Remembering the Life and Pondering the Death of Soundgarden's Chris Cornell

Jon Wiederhorn
Writer
Chris Cornell as he performed with Soundgarden in Detroit at the Fox Theatre on May 17th, 2017. Chris was found dead in his hotel room after the show due to an apparent suicide.
(Photo: Splash News)

There was no way anyone could possibly know that just hours after Soundgarden ended their last energetic, enthralling show in Detroit with a medley of “Slaves and Bulldozers” from 1991’s Badmotorfinger and the gospel song “In My Time of Dying” (made famous by Led Zeppelin), vocalist Chris Cornell would commit suicide by hanging himself at the MGM Grand hotel.

Soundgarden had played “In My Time of Dying” before, so perhaps it was just a tragic coincidence that it would be the last song Cornell would ever perform. Maybe even Cornell didn’t know his fate when he half-sang, half-pleaded, “In my time of dying I ain’t gonna cry, I ain’t gonna fall/All I need for you to do is drag my body home/Well, well, well, so I can die easy.”

But the day after, when officials confirmed that Cornell had killed himself, everyone who was at the final show probably felt a cold chill. Cornell was 52, not 27 (the age Kurt Cobain, Jim Morrison, Brian Jones, Jimi Hendrix, and Amy Winehouse were when they died). Years ago, Cornell had struggled through a divorce, and had been estranged by his oldest child, 16-year-old daughter Lillian Jean. However, he’d also taken the initiative to kick drugs and alcohol, and in 2017 seemed to have everything going for him.

He had said he was happily married to his second wife, Vicky Karayiannis, and he adored their two children, 12-year-old daughter Toni and 11-year-old son Christopher Nicholas. He didn’t seem melancholy in recent interviews, and while he was aware that he was susceptible to depression, he approached the condition with the confidence that an occasional case of the blues can be good for the soul — and that there’s always light at the end of a dark tunnel.

“I used to like to listen to early Gothic music that was very dark lyrically, because if you’re in those moods and then you listen to somebody singing about those moods, it makes you feel less lonely,” he once told me. “Depression is a natural human condition and it doesn’t necessarily need to be vaccinated against with medication. You can operate within that frame of mind and perspective, and get to the other side of it. And you can also, as time goes on, be more and more comfortable with the fact that it will happen to you, and not be afraid as much.”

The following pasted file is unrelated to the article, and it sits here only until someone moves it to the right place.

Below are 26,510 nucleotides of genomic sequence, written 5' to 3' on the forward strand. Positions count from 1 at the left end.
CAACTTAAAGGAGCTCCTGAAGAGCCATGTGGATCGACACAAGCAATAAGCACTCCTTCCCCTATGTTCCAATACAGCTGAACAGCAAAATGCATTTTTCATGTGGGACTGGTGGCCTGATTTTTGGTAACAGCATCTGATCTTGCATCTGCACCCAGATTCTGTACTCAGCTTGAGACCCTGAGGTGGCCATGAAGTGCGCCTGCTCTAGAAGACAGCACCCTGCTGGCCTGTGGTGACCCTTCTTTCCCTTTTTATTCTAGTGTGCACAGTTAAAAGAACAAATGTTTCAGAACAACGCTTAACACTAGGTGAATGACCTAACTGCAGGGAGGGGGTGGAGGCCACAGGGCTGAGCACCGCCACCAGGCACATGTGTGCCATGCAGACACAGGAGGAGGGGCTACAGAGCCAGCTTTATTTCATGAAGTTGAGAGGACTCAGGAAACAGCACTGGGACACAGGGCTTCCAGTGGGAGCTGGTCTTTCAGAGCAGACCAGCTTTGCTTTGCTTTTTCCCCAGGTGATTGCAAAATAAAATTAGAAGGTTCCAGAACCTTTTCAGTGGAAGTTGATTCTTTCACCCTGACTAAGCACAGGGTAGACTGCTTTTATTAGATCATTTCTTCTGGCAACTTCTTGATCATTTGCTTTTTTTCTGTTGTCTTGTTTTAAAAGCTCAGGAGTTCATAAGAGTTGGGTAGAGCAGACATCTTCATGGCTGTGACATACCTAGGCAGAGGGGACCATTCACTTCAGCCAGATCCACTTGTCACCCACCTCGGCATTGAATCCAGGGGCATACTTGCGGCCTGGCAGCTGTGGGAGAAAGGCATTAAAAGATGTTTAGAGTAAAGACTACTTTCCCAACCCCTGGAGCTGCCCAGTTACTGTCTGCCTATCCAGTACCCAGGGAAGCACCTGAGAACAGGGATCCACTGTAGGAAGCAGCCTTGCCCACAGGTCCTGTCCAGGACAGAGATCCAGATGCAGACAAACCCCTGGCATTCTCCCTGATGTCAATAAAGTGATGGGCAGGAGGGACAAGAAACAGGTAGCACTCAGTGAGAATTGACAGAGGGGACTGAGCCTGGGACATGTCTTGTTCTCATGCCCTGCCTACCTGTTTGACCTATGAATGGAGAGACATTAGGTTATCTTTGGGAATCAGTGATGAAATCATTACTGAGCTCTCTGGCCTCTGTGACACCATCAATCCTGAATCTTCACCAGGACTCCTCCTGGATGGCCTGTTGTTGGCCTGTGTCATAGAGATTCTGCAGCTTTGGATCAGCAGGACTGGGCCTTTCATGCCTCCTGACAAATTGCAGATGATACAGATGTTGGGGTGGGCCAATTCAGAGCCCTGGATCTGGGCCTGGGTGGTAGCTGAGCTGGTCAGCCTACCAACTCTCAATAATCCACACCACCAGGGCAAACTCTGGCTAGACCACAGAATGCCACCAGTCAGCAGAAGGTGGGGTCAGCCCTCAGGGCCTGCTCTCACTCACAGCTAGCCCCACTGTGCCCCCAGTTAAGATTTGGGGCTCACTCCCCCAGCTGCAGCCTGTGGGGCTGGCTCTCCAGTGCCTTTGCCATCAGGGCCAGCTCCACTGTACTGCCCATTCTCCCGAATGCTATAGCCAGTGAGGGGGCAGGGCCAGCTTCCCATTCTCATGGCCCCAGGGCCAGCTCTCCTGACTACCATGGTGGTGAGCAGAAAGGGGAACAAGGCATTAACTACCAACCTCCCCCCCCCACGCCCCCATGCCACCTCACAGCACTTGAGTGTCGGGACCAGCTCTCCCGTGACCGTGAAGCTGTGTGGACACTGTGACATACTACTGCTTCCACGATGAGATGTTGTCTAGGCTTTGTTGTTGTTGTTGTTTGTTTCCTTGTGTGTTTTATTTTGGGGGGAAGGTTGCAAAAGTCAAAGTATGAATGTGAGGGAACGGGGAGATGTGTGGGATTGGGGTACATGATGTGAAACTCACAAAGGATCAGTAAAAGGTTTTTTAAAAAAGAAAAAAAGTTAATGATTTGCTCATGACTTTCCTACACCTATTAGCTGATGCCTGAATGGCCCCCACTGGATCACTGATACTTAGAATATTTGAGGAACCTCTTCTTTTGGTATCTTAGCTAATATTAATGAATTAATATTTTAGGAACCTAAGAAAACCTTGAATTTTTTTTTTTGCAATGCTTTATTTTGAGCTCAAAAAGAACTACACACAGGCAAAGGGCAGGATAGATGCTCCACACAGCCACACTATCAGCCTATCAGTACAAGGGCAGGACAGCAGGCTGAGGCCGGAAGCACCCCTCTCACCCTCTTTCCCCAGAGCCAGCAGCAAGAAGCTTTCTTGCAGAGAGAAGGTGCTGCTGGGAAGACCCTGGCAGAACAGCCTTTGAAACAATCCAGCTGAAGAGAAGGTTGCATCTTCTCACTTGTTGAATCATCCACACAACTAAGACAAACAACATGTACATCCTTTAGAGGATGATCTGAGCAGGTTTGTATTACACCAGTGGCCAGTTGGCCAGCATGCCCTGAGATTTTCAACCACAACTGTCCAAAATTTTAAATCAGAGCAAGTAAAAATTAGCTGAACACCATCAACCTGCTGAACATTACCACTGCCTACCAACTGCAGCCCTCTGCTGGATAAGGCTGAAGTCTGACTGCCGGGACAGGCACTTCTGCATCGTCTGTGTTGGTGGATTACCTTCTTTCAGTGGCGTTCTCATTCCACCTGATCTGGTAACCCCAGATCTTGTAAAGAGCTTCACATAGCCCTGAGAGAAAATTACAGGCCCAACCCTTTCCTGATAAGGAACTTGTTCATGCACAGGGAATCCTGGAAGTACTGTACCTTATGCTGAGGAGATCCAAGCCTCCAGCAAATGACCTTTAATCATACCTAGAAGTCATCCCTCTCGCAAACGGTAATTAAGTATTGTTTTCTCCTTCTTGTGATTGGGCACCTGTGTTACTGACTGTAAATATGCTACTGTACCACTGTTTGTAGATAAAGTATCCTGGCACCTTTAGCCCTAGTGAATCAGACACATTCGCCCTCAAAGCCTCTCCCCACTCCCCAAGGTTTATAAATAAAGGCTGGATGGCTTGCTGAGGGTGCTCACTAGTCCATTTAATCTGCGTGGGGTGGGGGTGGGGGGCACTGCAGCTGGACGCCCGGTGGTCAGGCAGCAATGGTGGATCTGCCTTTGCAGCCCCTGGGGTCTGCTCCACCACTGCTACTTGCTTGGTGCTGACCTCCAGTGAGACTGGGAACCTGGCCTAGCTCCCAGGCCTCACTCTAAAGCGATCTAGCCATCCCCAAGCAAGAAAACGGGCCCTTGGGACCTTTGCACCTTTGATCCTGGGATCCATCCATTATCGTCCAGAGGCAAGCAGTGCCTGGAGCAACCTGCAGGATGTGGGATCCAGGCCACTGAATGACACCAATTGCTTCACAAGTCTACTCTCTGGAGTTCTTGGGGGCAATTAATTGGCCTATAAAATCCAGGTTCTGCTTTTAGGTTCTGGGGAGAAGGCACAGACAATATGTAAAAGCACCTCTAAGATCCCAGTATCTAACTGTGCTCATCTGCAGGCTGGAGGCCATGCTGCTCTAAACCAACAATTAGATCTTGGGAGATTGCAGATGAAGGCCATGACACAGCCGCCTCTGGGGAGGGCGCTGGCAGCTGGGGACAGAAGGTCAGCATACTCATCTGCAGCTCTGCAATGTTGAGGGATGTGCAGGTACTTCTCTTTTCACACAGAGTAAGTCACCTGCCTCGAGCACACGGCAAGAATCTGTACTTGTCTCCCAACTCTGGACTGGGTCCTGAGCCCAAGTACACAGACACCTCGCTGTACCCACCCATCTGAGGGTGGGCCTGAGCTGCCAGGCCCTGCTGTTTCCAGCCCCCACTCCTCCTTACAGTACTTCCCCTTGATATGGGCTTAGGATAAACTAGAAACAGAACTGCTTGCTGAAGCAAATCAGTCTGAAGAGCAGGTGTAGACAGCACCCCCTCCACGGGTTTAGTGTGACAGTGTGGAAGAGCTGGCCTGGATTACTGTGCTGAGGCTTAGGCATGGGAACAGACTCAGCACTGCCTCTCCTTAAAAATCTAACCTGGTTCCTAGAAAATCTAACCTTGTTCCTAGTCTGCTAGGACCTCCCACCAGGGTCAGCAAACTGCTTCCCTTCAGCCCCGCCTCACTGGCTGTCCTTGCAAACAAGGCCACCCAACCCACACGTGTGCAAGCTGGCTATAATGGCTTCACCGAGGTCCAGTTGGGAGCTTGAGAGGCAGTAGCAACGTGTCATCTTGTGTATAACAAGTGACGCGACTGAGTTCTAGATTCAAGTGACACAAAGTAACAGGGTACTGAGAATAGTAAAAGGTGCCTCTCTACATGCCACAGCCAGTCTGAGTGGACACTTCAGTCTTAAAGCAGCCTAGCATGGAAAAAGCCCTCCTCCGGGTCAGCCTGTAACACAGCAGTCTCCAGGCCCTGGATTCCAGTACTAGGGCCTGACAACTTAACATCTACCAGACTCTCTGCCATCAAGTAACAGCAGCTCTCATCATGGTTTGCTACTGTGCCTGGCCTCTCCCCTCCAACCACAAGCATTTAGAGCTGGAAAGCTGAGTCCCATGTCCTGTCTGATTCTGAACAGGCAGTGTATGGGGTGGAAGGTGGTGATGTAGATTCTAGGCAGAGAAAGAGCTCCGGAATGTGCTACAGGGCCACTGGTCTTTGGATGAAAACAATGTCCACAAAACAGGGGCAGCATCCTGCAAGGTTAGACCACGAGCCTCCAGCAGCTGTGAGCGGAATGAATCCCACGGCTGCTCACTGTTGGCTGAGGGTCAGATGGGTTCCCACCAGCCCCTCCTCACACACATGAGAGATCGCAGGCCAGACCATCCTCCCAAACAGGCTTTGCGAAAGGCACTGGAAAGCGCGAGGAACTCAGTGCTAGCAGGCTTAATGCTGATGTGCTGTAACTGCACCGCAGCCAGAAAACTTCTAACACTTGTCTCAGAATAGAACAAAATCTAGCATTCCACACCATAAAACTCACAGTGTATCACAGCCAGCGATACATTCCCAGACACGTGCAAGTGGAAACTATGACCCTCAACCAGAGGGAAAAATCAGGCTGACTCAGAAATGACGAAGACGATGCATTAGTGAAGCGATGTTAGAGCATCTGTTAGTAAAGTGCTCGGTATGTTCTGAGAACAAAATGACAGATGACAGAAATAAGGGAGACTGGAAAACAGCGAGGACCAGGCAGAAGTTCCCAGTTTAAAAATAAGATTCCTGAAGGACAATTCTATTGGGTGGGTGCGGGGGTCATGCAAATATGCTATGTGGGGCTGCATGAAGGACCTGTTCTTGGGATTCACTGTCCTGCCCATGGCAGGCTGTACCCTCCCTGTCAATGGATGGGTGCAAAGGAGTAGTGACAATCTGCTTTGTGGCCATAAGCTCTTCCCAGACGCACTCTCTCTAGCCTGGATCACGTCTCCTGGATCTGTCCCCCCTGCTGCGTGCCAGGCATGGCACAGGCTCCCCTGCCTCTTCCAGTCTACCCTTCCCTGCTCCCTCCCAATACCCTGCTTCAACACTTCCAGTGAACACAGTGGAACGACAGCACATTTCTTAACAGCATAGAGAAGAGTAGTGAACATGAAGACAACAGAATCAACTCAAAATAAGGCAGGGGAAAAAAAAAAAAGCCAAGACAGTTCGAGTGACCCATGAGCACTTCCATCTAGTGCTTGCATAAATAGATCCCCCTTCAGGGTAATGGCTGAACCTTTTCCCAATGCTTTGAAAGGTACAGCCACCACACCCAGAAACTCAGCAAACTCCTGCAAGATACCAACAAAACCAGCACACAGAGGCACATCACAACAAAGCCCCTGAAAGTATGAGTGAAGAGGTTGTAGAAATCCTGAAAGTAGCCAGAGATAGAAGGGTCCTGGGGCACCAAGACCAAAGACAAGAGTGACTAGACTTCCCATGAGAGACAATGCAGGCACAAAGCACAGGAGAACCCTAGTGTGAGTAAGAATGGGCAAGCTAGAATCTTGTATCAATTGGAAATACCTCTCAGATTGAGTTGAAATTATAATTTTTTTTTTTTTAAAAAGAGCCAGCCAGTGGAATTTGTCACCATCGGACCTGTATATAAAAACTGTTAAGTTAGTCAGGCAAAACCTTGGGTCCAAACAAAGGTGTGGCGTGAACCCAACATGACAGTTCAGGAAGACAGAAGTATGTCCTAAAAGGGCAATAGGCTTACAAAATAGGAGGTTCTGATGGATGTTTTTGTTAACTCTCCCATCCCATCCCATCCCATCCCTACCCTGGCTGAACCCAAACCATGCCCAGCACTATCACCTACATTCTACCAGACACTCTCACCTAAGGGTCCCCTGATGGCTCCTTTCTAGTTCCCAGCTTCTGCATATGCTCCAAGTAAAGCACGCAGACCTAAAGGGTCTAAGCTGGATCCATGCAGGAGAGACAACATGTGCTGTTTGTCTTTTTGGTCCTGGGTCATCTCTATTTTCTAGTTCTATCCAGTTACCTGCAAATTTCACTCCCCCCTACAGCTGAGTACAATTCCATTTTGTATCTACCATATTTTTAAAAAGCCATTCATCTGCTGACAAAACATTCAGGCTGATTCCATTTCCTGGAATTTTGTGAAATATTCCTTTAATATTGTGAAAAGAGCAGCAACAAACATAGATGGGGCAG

In person, Cornell was soft-spoken but determined, and he possessed a subtle sense of humor. Mid-conversation, he’d say something offbeat and it would take a moment to realize he was joking. Sometimes the grin gave it away. Other times you had to really think about what he said. But he was usually open and revealing in interviews. He thought carefully about the questions he was asked and was articulate and thoughtful with his responses.

Even if Cornell’s personal life happened to not be as great as it seemed to be, his career was undeniably on full tilt prior to his death. Soundgarden — which Cornell co-formed with guitarist Kim Thayil and others in 1984 — were enjoying a renewed period of prosperity and were in the middle of a tour to continue to support their bracing 2012 comeback record, King Animal, which signaled the band’s rebirth after their breakup 15 years earlier.

And by all indications, the singer was genuinely excited to be back on the road with Soundgarden, which over the years had survived addiction, alcoholism, tour burnout, writer’s block, and internal friction, and was able to outlive most of their ‘90s peers and return as friends and business partners in an era that no longer saddled them with the grunge label.